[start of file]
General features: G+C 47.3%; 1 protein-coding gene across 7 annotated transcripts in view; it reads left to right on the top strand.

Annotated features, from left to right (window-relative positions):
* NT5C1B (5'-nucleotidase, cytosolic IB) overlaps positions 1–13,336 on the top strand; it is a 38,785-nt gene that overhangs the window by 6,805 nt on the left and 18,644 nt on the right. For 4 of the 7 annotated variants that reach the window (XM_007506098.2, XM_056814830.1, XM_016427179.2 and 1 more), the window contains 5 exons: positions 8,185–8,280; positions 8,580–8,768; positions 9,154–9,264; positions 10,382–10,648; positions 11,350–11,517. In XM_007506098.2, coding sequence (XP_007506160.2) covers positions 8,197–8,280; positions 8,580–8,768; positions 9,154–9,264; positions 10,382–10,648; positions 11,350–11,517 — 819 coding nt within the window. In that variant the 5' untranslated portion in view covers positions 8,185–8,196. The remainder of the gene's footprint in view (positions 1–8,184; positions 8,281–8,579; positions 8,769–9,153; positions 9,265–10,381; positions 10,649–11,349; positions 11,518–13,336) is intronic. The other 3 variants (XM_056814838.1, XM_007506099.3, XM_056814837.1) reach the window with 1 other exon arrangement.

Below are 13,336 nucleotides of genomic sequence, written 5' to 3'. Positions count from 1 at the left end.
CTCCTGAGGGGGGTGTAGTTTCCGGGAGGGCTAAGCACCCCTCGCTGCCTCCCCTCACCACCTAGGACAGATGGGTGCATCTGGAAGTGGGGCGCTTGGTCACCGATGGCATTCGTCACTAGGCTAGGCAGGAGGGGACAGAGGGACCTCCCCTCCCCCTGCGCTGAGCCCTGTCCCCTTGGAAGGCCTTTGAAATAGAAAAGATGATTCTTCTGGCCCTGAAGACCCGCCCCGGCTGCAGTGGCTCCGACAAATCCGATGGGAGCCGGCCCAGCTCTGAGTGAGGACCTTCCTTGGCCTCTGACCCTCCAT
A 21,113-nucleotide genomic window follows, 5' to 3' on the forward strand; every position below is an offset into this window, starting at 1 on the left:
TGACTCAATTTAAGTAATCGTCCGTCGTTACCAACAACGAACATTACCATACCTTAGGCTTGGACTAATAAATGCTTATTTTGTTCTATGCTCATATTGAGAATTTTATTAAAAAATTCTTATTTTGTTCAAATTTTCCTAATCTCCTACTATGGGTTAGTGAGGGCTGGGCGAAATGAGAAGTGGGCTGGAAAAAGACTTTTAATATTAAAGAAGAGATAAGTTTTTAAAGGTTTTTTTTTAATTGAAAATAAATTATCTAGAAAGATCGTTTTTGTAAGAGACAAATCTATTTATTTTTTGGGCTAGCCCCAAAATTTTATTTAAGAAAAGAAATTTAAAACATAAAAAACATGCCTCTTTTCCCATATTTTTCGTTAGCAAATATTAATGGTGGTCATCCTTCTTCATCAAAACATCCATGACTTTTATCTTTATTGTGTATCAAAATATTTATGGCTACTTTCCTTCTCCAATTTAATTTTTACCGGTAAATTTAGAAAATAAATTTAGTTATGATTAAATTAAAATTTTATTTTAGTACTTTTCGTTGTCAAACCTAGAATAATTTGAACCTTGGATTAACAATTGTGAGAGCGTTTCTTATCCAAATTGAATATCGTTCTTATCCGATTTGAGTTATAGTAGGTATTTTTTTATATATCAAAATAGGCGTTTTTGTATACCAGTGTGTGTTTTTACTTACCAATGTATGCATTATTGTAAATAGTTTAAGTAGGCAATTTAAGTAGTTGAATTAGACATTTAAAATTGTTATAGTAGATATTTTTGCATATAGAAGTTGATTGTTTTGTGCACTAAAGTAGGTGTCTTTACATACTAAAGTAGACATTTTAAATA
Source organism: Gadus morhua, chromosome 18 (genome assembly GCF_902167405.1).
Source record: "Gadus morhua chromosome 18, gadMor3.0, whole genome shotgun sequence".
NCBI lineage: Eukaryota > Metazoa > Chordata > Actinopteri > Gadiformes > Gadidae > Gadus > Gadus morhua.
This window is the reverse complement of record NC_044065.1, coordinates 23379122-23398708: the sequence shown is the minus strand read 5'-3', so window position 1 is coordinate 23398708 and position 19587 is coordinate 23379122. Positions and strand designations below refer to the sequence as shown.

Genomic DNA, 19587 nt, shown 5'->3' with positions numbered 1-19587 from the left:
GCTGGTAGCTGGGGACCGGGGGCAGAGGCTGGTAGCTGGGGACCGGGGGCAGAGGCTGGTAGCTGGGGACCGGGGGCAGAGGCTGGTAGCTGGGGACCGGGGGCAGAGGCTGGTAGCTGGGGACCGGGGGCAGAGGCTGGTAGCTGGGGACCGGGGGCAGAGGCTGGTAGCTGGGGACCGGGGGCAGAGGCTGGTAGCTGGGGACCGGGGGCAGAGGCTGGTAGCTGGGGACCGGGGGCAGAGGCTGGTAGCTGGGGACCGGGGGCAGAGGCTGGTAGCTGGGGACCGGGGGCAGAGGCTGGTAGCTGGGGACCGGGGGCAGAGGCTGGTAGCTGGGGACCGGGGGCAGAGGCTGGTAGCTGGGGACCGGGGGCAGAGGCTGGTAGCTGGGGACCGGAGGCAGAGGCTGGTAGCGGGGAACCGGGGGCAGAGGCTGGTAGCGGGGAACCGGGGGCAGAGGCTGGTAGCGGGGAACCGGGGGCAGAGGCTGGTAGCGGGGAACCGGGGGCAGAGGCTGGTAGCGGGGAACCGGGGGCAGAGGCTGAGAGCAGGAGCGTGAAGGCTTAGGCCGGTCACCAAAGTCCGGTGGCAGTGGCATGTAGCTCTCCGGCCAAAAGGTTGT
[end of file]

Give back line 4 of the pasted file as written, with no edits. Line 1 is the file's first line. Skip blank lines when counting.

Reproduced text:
Below are 13,336 nucleotides of genomic sequence, written 5' to 3'. Positions count from 1 at the left end.